Pin It
Favorite

Kissing Like You Mean It 

The Kissers are a five-piece group from Madison, Wis., who combine traditional Celtic sounds, punk spirit and an old-fashioned country vibe with rock and roll rhythms. They are famous in the Midwest for their "rollicking" and wild stage shows and are now starting to tour more widely to attain a larger fanbase. Their newest release, Fire in the Belly, is catchy, clever, smart and fun. It combines their diverse influences and styles into an exciting, original sound. Curious? Well head down to the B-Side this Sunday night for satisfaction -- with a kiss.

The group started out playing cover songs of favorite Irish band the Pogues, but soon realized that they had an audience for their live performances and began to develop as an original band.

Of the band's beginnings, vocalist and guitarist Ken Fitzsimmons says, "Our first show in 1998 in the basement of a friend's house on St. Pat's consisted of green beer, 'Irish' leis, and a set of 25 Pogues tunes. This is about as Irish as it gets in Madison, Wisconsin."

But sure enough, the fans came out of the woodwork.

"We landed a weekly Monday night slot at a local bar and began building our original repertoire," explains Fitzsimmons. "With one album out [Fire in the Belly], another one due this fall, and a seemingly unending tour schedule [32,000 miles this year alone], we hope to build enough of a fan base to keep the Kissers a viable source of livelihood."

A unique thing about the Kissers' famed live shows is the way the audience influences the set and gives each show the potential to be a completely unique experience.

"As many bands will say, our live show is greatly and directly affected by the audience," Fitzsimmons says. "However, if we have our way, we like to play as energetically as possible in both a musical and physical sense. If the songs aren't fast, then they're not challenging. If we're not sweating, then we're not working. If we're not jumping around, we're not rocking. On the other hand, if the audience seems mellow, we'll work into it a little more and play our coffeehouse show. But inevitably we'll hit something upbeat just to see what the reaction will be."

Fitzsimmons says that rockers find the band folky, while folkies find them to have a rock edge. Still others, expecting straight traditional tunes, find the Kissers to be loud, while those expecting a run-of-the-mill Irish pub sing-a-longs are pleasantly surprised.

"This is all we do," he says. "And we try as hard as we can to put on our best show every night. If people aren't into it, then we've failed."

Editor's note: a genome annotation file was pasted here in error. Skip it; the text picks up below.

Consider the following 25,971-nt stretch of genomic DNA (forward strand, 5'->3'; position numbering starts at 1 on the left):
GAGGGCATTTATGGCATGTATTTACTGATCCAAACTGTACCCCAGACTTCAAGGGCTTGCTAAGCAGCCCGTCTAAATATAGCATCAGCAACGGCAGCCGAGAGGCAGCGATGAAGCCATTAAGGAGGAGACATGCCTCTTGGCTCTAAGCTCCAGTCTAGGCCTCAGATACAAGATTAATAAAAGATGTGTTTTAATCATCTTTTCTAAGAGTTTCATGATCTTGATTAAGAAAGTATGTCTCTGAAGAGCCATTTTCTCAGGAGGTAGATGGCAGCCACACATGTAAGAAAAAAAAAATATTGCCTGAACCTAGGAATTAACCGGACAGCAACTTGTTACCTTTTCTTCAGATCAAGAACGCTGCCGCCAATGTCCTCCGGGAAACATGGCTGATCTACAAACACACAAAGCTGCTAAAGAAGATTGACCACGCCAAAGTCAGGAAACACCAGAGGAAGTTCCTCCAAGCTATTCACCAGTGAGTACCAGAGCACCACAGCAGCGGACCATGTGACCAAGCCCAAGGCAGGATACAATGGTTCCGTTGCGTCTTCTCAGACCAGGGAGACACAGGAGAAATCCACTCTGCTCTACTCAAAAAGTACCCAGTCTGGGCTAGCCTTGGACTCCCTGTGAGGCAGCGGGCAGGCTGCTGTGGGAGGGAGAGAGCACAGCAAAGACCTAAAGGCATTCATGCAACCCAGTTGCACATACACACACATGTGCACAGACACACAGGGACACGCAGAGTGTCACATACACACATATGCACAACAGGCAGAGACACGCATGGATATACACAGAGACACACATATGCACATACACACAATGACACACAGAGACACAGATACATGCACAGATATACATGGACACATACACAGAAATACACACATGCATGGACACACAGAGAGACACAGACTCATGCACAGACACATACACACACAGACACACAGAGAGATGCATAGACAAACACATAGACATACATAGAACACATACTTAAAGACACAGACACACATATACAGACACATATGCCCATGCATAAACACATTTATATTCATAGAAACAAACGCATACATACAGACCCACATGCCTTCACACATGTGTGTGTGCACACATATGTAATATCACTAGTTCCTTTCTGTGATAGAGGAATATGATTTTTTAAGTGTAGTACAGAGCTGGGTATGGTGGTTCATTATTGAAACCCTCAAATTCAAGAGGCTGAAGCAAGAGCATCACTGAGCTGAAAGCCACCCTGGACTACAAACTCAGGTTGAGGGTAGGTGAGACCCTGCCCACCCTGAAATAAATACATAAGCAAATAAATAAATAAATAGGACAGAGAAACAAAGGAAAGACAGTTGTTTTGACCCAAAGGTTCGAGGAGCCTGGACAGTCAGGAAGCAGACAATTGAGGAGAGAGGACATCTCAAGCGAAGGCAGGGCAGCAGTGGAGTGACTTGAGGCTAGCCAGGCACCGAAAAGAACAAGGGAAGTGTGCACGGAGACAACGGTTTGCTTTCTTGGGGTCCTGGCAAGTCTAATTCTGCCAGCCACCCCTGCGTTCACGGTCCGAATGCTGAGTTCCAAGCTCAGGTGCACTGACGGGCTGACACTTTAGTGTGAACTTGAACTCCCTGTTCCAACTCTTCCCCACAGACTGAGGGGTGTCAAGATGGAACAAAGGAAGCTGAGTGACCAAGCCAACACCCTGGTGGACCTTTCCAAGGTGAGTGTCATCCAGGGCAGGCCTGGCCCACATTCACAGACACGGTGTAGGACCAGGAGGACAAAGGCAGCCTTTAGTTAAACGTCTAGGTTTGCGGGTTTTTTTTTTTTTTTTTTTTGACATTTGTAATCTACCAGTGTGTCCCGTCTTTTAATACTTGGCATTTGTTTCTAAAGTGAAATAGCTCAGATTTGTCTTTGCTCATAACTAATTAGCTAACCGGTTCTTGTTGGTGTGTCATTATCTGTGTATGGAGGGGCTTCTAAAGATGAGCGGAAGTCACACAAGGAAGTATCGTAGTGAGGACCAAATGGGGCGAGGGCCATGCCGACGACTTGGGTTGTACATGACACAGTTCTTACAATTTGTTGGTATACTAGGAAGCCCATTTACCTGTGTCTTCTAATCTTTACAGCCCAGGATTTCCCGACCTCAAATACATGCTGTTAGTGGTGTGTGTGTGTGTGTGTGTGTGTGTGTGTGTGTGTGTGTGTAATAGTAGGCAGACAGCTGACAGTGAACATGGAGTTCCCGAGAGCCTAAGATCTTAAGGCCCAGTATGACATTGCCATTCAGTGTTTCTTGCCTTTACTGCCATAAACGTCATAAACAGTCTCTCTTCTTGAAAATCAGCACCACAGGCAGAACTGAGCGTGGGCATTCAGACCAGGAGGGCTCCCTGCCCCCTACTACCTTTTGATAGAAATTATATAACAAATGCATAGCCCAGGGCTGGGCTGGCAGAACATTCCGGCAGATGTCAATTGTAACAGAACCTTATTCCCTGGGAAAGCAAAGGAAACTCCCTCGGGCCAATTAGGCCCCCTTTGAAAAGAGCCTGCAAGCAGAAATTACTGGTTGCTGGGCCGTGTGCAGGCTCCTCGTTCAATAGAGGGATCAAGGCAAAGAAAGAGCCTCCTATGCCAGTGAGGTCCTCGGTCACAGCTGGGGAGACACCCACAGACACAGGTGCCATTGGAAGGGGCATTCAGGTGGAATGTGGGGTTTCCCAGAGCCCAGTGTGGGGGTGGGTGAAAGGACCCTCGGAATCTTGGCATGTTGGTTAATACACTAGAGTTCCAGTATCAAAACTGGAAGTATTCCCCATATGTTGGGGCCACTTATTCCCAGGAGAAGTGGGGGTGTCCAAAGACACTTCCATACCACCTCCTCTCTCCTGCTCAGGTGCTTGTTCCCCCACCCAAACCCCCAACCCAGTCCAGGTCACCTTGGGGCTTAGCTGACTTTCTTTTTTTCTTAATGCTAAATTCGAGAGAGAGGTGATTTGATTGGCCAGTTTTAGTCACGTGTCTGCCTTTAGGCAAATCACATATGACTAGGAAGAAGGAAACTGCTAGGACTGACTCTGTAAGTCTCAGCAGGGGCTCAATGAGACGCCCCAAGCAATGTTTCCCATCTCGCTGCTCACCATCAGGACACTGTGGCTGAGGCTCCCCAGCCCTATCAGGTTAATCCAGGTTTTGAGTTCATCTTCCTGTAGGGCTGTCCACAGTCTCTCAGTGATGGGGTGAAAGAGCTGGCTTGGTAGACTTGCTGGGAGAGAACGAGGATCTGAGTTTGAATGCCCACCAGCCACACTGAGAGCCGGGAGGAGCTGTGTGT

Succeed or fail, the Kissers are definitely fun and to watch and anything but predictable.

  • Pin It

Latest in Music

  • Rise and Fall
  • Rise and Fall

    With Volume kicking off, we check in with the people making the Spokane music scene flourish
    • May 27, 2015
  • No Peaceful Easy Feeling
  • No Peaceful Easy Feeling

    Why, according to this critic, millions of Eagles fans can be wrong
    • May 27, 2015
  • Volume is Back!
  • Volume is Back!

    Volume 2015 Inlander Music Festival: Everything you need to know, and suggested lineups for every musical taste
    • May 20, 2015
  • More »

Comments

Subscribe to this thread:

Add a comment

Today | Sat | Sun | Mon | Tue | Wed | Thu

All of today's events | Staff Picks

More by Miranda Hale

  • Meet the Wiggles

    They're four talented men with distinct, silly personalities, cute wardrobes, screaming fans and world-wide success. The Beatles? Nah, it's the Wiggles, the Fab Four for the preschool set. If you don't have a tot of your own, or watch the
    • Apr 21, 2005
  • Necessary Tension

    Kevin Sampsell -- author, zine/small press guy at Powell's Books in Portland and creator of Future Tense Publishing --has Spokane roots. Sampsell lived in Spokane for a period in the late '80s and early '90s while attending broadcasting scho
    • Feb 17, 2005
  • CD Reviews

    One of the most pervasive — and most frustrating — double standards in American culture is that male singers are allowed to age with the full support of their audiences, whereas older female artists are often dismissed as matronly.
    • Jan 5, 2005
  • More »

Most Commented On

  • Band to Watch 2015: LOOMER

    How two children of the nineties embraced the decade
    • May 20, 2015
  • Desert Rage

    Mad Max: Fury Road will restore your faith in action movies
    • May 13, 2015
  • More »

© 2015 Inlander
Website powered by Foundation